Best team of the last decade? Let’s talk about the worst instead. Andy Gillard produces the ‘List of the Damned’ as he puts down his worst Wolves team of the 2010’s.
As we approach the next decade there are plenty of lists doing the rounds telling everyone about the best of the last 10-years.
For every great player we’ve had through the doors, we’ve had a handful of, let’s say, less-than-great performers.
This list of the Damned has had to be whittled down from over 40 potential players so, to remove some of the dreck, in order to be eligible a player needs to have made at least 10 appearances in Old Gold.
Eggert Jonsson, Steven Mouyokolo and Cameron Borthwick-Jackson all have lucky escapes from the team of ignominy.
In honour of our recent episode about Mike Bassett, this team lines up Four-Four-F***ing Two, and unlike Mike Bassett – these won’t be fondly remembered.
Starting with a dishonorable mention here – Wayne Hennessey deserves special attention.
Not for being a bad keeper, but more for being a bad professional.
His performances were, for the most, quite good, but that night he was needed in Gillingham he put his needs over ahead of the needs of the club who trained him from a youngster and stood with him through long periods of injury.
However, Henners isn’t my pick for the worst of the worst.
Step forward, Emiliano Martinez (sorry Stu).
At the time Wolves had a more than capable keeper in-between the sticks with Carl Ikeme.
For some reason known only to Kenny Jackett, he decided Martinez was required to take us from 7th place in 2014/15 to top-6 in 15/16.
What actually happened was Ikeme’s confidence was knocked and Wolves had to cope with someone with all the presence of a shadow in goal.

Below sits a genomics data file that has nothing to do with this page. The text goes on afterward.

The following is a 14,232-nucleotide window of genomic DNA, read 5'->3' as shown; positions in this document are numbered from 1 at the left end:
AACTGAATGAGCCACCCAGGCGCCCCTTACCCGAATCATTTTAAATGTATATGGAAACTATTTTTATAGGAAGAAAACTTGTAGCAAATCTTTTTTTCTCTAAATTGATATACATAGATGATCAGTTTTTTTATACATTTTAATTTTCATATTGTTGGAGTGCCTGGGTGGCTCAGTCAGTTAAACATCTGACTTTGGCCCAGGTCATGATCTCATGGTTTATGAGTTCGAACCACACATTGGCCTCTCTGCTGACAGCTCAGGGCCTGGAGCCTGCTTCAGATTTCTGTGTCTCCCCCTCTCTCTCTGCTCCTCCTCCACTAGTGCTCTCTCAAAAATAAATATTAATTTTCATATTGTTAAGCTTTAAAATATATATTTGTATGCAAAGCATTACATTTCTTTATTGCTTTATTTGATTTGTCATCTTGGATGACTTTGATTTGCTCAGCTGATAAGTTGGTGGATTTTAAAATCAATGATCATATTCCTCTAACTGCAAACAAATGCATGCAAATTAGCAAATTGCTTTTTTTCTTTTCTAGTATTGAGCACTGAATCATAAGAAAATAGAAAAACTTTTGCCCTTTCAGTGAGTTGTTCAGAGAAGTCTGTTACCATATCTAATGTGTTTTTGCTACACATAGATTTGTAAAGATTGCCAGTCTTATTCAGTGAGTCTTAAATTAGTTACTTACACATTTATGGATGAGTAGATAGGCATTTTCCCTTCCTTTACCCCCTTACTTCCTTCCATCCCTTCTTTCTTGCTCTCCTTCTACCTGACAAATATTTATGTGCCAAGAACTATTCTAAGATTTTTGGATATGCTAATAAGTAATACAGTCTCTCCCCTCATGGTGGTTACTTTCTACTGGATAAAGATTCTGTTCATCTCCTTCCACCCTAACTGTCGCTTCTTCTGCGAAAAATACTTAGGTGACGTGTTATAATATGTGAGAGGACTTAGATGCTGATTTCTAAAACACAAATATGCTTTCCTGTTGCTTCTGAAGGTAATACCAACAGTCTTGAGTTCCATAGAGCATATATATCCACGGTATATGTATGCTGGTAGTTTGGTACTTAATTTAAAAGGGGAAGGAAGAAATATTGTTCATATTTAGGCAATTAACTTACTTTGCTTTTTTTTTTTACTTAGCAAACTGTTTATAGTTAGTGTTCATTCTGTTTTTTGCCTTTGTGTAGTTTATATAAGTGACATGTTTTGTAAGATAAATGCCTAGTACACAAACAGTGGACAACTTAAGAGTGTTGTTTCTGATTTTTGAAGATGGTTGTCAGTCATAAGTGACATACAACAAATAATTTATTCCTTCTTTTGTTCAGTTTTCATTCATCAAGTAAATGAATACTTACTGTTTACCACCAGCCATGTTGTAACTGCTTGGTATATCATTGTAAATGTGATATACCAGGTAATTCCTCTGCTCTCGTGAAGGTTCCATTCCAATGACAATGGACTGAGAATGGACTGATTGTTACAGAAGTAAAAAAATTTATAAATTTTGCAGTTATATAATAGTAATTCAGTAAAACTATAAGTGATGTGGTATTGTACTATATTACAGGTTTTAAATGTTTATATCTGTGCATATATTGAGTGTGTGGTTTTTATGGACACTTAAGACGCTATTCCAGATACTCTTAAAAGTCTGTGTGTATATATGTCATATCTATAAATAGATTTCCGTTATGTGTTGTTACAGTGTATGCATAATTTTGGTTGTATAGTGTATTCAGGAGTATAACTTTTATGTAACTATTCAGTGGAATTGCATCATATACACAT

In 13 league appearances he did keep 5 clean sheets, two of which against teams who finished with 9 and 10 men, a further two against teams who had only a single shot in the whole game and his final clean sheet he only played half the game.
In the other 8 games he conceded 17 goals.
In truth, Martinez wasn’t an awful player, but he was never reliable enough and displacing Ikeme upset the defence and the fans, and after three goals seemed to ghost through him at home against QPR causing us to lose a game we were cruising at 2-0, the die was cast and he was always going to be on this list.
THE POOR BACK FOUR
Iorfa, Neill Collins, Jason Shackell and Rodrick Miranda could have just as easily made the ‘Dour Defence’.
But let’s be honest, there have been fewer worse than Roger Johnson.
Some of the myths have been dispelled, however the fact that the stories existed in the first place are a damning indictment of his time here.
Taking the captains arm band from players player Karl Henry, rocking up to work the day after a 5-0 loss still drunk, actively making our defence worse after a big money move, squaring up to Hennessey on the pitch… endless list of crap from that man.